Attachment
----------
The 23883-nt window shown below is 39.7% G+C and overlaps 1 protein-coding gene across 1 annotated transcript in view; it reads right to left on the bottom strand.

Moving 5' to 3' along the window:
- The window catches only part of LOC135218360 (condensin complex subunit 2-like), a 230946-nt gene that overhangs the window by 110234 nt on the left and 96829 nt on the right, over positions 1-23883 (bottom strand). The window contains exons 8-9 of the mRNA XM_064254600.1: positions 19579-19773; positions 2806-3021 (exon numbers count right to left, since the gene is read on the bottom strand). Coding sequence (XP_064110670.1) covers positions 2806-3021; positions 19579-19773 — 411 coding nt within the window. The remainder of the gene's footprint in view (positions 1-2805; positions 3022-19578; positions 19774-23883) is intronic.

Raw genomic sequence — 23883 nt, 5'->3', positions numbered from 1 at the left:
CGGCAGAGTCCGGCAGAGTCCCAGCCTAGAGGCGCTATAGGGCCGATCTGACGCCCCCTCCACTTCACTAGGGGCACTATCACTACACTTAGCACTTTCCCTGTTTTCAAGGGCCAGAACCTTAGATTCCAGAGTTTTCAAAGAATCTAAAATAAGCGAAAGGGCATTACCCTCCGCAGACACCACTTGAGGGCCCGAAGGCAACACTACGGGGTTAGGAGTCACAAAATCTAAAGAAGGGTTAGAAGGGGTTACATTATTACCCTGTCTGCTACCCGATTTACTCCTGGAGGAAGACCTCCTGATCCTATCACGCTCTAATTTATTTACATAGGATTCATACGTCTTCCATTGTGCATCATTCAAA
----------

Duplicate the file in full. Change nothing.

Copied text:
The 23883-nt window shown below is 39.7% G+C and overlaps 1 protein-coding gene across 1 annotated transcript in view; it reads right to left on the bottom strand.

Moving 5' to 3' along the window:
- The window catches only part of LOC135218360 (condensin complex subunit 2-like), a 230946-nt gene that overhangs the window by 110234 nt on the left and 96829 nt on the right, over positions 1-23883 (bottom strand). The window contains exons 8-9 of the mRNA XM_064254600.1: positions 19579-19773; positions 2806-3021 (exon numbers count right to left, since the gene is read on the bottom strand). Coding sequence (XP_064110670.1) covers positions 2806-3021; positions 19579-19773 — 411 coding nt within the window. The remainder of the gene's footprint in view (positions 1-2805; positions 3022-19578; positions 19774-23883) is intronic.

Raw genomic sequence — 23883 nt, 5'->3', positions numbered from 1 at the left:
CGGCAGAGTCCGGCAGAGTCCCAGCCTAGAGGCGCTATAGGGCCGATCTGACGCCCCCTCCACTTCACTAGGGGCACTATCACTACACTTAGCACTTTCCCTGTTTTCAAGGGCCAGAACCTTAGATTCCAGAGTTTTCAAAGAATCTAAAATAAGCGAAAGGGCATTACCCTCCGCAGACACCACTTGAGGGCCCGAAGGCAACACTACGGGGTTAGGAGTCACAAAATCTAAAGAAGGGTTAGAAGGGGTTACATTATTACCCTGTCTGCTACCCGATTTACTCCTGGAGGAAGACCTCCTGATCCTATCACGCTCTAATTTATTTACATAGGATTCATACGTCTTCCATTGTGCATCATTCAAA